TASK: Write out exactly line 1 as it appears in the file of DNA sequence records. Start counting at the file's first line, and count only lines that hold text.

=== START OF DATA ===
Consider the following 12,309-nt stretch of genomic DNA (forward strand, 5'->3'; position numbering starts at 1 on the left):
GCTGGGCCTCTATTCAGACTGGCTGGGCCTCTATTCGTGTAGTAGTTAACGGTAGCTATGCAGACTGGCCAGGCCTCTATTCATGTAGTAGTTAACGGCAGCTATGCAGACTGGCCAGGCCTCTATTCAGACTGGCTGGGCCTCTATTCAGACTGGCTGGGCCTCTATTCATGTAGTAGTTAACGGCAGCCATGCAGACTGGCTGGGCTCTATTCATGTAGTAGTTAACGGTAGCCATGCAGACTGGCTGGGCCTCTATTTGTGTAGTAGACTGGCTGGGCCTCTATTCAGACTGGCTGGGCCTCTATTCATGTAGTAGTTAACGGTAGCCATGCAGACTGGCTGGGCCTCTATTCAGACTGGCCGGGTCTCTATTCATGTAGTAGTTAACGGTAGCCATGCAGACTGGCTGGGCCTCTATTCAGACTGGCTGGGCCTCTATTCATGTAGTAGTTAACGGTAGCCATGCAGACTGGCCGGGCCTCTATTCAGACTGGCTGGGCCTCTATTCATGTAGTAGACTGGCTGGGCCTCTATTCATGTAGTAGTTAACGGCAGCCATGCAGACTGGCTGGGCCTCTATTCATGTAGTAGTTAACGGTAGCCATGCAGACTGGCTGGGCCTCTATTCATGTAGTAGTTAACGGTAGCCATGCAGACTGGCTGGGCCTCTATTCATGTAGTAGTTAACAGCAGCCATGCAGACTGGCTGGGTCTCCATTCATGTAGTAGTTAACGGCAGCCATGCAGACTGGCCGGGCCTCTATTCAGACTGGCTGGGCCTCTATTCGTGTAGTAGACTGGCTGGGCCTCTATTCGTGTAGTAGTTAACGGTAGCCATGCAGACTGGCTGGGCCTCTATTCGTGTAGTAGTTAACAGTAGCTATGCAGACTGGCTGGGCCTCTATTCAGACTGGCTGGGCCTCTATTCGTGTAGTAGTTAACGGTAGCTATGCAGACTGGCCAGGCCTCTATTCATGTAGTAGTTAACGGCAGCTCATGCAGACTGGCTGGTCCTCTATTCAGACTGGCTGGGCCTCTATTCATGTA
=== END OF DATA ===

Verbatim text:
Consider the following 12,309-nt stretch of genomic DNA (forward strand, 5'->3'; position numbering starts at 1 on the left):